2016 Honda Pilot

The 2016 Honda Pilot is no longer the midsize SUV underdog.

When it came time to craft the 2016 Pilot, Honda made the daring choice of developing it with the use of computer modelling and 3D printing. Until their vehicles were in pre-production last year, Honda had only seen the Pilot on their computer screens — a futuristic approach for a 67-year-old car manufacturing company. For decades, cars have been built using million-dollar physical prototypes designed by even more expensive machines. Honda says computer modelling and 3D printing trimmed months off of the development time and saved the corporation millions of dollars. But did it make a better product? Although it was a controversial choice, Honda was willing to take a chance.

Engineers tweaked over and over again to give midsize SUV lovers the sleekest Pilot yet. The exterior of the 2016 model is much more soft and round compared to the outdated square look of earlier iterations. So much so that owners of older models might find this new version unrecognizable. Not only did the esthetic of the vehicle change, but so did the weight. Honda was able to shed 300 pounds off of the Pilot, improving its performance.

Keeping in the theme of performance improvements, under the hood you’ll find a 3.5-Litre i-VTEC V-6 engine. This gives the 2016 Pilot 280 horsepower and 262 lb.-ft. of torque for its 6- and 9-speed automatic transmissions. The 9-speed automatic transmission, which is actually new to Honda, is only available on the top-of-the-line touring model. Also new to Honda and being unveiled on the Pilot is the torque-vectoring all-wheel drive system. According to Honda, this new AWD reacts 46 per cent faster than the older model.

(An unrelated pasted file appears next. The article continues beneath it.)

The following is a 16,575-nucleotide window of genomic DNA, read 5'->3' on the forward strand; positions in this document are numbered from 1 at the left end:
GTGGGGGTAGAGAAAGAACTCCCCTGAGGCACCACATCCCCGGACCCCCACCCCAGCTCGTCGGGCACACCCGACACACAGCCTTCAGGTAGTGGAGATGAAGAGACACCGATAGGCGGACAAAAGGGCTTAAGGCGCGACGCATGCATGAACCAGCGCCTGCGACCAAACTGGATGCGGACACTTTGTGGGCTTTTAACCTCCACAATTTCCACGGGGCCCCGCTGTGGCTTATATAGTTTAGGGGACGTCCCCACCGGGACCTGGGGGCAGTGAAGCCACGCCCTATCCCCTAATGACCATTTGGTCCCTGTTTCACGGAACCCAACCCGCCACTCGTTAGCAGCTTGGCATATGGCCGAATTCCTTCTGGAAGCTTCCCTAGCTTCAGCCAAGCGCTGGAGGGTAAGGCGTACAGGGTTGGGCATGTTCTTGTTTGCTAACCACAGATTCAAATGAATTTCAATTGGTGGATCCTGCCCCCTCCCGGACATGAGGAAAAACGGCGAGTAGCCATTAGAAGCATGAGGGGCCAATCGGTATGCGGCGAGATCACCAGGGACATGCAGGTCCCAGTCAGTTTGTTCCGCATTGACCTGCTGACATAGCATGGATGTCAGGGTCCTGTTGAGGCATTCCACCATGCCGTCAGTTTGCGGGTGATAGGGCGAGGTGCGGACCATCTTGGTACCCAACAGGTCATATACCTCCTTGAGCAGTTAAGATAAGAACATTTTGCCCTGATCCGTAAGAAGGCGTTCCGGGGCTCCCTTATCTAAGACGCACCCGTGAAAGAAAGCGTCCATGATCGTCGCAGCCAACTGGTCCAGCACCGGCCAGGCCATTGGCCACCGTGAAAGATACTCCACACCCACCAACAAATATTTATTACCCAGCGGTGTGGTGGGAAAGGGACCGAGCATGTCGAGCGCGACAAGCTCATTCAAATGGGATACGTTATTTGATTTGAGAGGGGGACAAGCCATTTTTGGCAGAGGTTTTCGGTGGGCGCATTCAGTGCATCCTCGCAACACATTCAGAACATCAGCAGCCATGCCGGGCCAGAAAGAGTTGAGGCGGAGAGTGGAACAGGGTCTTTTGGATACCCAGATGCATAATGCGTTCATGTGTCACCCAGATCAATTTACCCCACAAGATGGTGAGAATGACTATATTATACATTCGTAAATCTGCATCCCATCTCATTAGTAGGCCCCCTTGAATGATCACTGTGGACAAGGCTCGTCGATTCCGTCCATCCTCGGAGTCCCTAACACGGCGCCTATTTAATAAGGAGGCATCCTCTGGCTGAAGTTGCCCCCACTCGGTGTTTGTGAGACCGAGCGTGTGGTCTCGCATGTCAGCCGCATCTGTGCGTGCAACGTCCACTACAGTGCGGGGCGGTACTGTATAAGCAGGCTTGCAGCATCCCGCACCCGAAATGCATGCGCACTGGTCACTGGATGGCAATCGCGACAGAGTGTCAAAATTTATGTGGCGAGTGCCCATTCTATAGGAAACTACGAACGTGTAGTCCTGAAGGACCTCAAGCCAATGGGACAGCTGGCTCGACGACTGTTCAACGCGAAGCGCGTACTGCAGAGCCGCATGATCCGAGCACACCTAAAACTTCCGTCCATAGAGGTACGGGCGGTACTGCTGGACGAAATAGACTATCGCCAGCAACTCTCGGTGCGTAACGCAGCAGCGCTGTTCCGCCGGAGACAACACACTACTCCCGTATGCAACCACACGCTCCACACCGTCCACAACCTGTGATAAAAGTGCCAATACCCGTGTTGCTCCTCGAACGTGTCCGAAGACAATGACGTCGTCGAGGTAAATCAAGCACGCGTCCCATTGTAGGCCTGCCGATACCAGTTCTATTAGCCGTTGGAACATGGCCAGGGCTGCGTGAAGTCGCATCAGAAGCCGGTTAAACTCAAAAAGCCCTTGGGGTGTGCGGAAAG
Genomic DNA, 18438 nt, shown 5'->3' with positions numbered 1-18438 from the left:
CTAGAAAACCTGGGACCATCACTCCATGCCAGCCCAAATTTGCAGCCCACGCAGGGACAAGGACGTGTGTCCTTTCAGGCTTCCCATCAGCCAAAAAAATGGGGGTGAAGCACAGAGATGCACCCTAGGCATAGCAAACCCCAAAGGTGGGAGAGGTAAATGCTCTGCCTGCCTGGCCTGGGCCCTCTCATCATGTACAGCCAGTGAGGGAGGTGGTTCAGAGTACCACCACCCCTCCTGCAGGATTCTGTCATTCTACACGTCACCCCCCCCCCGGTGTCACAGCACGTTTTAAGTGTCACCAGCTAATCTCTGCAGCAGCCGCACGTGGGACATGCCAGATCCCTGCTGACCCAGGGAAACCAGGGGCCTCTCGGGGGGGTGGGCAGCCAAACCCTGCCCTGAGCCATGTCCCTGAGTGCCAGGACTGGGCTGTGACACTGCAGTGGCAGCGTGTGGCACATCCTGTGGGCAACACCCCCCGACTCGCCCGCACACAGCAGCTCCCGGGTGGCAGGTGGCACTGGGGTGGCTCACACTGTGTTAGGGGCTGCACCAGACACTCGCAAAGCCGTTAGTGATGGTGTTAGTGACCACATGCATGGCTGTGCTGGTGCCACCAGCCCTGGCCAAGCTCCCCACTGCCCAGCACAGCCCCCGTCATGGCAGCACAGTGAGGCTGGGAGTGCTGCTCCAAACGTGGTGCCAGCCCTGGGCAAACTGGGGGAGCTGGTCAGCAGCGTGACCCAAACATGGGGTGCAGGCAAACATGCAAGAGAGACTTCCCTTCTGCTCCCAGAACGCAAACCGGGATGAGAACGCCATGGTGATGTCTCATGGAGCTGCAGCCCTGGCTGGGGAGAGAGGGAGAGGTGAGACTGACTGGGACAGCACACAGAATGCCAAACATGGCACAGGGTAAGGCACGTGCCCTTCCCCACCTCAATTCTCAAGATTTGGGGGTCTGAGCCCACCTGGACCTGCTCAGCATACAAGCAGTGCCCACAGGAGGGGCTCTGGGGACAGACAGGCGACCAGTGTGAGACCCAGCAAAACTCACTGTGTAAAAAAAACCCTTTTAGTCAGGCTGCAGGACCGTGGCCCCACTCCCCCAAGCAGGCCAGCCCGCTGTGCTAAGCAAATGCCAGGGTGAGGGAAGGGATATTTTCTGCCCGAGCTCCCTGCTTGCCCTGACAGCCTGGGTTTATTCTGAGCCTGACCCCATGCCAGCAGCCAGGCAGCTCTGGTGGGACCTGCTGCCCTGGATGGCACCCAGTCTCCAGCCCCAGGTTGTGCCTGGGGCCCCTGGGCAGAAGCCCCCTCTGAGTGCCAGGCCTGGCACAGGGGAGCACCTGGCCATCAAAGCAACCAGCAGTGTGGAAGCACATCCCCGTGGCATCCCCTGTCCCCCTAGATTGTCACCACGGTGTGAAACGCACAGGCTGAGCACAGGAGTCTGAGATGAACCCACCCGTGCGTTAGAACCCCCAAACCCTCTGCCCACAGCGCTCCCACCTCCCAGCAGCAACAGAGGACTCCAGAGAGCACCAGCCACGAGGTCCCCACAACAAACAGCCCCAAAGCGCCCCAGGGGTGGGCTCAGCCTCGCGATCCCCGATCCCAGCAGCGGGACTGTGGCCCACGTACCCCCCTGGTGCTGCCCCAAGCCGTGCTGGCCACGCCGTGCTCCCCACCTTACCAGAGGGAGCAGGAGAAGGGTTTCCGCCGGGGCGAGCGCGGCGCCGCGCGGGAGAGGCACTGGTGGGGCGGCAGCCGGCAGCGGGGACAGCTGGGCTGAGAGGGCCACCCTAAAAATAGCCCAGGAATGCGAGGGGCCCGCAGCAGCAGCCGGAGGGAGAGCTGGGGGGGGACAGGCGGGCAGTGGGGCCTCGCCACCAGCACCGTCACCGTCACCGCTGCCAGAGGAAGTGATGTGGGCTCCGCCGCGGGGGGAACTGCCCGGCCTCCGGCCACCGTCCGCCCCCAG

On the inside, the Pilot remains a seven- or eight-passenger vehicle (capacity depends on model) even with its 300-pound weight loss. Despite the seemingly smaller appearance of the 2016’s exterior, the SUV was able to gain interior space. The entire vehicle had a 90 mm length increase; the wheelbase is 45 mm longer, the rear cargo area is 35 mm longer, and the passenger compartment gained 25 mm in spaciousness. There is also a detachable shelf behind the third row for additional storage, which can easily be reached thanks to the easy-to-move captain chair back seats.

The Pilot is technologically advanced. As opposed to conventional shift levers, Honda went with the trendsetting push buttons instead. This means that if you want to shift gears from drive to reverse, it only takes the push of a button. Easy, right? Not necessarily. If you’ve been driving for years with a shift lever this may take time to adjust to, as it doesn’t take much to accidentally push the wrong button. In the centre console, you’ll find five USB ports (probably more than necessary) and four 2.5-amp cellphone charging outlets. Passengers will not be calling “shotgun!” when they find out that the back seat has a nine-inch Blu-ray compatible screen, a 115-volt plug, and “legacy inputs” for older technology devices. One of the unique features this midsize SUV comes with is a Smart Key automatic starter, which has a 55-metre range and remote climate control in case you have an exact temperature preference for when you’re sitting in the car. Gone are the days of suffering the unbearably freezing winter mornings and hot, humid summers.

The 2016 Honda Pilot is certainly a family vehicle, which means safety was the No. 1 concern many critics had when it debuted; with such innovative manufacturing, safety was constantly questioned. Honda was able to silence the critics when the 2016 Pilot was given the highest possible safety rating by the IIHS (Insurance Institute for Highway Safety) back in August. If you wondered how all these new improvements and changes would fare when implemented using computer modelling and 3D printing as opposed to traditional machines and prototypes, clearly the answer is: quite well. In fact, Honda says that from now on this is how they will manufacture all of their vehicles.

www.honda.ca

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